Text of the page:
A new TV series sent 11 people with disabilities on an arduous trek across Nicaragua. It reflects a growing market.
Take 11 people and film them as they trek for more than 200 miles in a tropical country: it sounds suspiciously like yet another voyeuristic entertainment show. Yet Beyond Boundaries, a four-part BBC programme, is a documentary with a difference: in this instance, the trekkers were people with disabilities.
The four-week trek across the southern neck of Nicaragua, from the Atlantic Ocean to the Pacific Ocean, features two wheelchair users, including Ade Adepitan, the Paralympic wheelchair basketball player, a man with spina bifida, a blind man, a deaf man and a number of amputees. The travellers, led by a former SAS guide, encounter tropical rainforest, volcanoes, a vast lake and harsh desert scrubland. The programme focuses on the challenges that confront travellers with special needs – such as how to push your wheelchair through dense undergrowth – and not all the travellers completed the journey. But a major aim was to highlight the possibilities, capabilities and opportunities for disabled travellers.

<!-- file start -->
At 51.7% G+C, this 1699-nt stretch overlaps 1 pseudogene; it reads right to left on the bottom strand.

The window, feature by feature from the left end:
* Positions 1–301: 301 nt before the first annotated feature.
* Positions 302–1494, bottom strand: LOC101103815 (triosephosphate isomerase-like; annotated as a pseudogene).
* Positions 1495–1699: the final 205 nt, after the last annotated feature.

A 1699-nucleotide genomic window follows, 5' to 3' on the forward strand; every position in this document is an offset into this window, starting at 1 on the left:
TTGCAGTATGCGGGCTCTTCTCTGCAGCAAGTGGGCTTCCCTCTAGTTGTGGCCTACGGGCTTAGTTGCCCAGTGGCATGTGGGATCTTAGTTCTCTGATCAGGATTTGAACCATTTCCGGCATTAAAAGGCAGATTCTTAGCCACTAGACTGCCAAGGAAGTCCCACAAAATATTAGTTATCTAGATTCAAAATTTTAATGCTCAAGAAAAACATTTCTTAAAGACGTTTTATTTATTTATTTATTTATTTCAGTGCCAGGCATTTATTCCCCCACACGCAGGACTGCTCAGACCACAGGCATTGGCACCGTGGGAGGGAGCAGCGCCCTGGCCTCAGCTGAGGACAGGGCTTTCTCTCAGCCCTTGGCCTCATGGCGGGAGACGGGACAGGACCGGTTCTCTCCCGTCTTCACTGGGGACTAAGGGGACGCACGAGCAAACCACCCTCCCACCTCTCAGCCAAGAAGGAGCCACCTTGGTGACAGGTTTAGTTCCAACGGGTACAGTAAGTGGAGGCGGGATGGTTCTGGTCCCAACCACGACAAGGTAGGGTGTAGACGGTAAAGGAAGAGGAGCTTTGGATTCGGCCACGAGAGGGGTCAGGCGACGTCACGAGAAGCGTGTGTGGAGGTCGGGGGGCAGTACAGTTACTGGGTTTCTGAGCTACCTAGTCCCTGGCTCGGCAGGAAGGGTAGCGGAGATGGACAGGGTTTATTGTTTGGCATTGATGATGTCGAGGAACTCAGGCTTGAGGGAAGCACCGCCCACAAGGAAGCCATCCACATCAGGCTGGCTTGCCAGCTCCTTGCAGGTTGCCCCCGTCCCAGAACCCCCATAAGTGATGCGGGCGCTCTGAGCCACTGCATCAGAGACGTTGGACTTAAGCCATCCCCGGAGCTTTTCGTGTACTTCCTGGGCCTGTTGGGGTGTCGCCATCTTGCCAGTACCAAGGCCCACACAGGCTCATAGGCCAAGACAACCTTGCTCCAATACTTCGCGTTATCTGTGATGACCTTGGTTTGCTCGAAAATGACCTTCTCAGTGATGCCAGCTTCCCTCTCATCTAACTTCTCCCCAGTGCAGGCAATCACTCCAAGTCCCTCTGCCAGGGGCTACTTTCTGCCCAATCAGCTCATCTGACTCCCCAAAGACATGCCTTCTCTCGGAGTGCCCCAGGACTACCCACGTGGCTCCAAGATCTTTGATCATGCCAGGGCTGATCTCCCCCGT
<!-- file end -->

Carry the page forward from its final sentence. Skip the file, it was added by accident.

“It makes for challenging viewing,” says a BBC spokeswoman. “It doesn’t hit that patronising tone of ‘didn’t they do well?’ Able-bodied people do these kind of treks, so why not people with disabilities?” The participants included Amar Latif, who has retinitis pigmentosa and whose sight deteriorated in his teens.
He now has 5 per cent vision. “It was a difficult challenge and it wasn’t stage-managed,” said Mr Latif. “People had to give me orientation details from time to time but the physical challenge was just as it would be for fully able-bodied people. I’d hope that viewers will see that blind people can achieve more or less the same as able-bodied people, irrespective of their ability.”
By emphasising the ability of travellers with disabilities to tackle such a trip, the programme has highlighted the fact that the pool of companies offering “intrepid” holidays to this market is limited. In response to this, Mr Latif launched his own expedition travel company for blind and visually impaired people, Traveleyes, earlier this year. Traveleyes’ policy is for blind and fully sighted people to travel on a one-to-one ratio. Fully sighted travellers are given training in advance. Destinations include Marrakech and the Sahara. “All I’ve really wanted to do was see the world like anybody else,” said Mr Latif. “Some travel organisations have a rather patronising view of blind people. I looked around and there weren’t many organisations that offered the level of independence and flexibility and reasonable prices that I wanted.”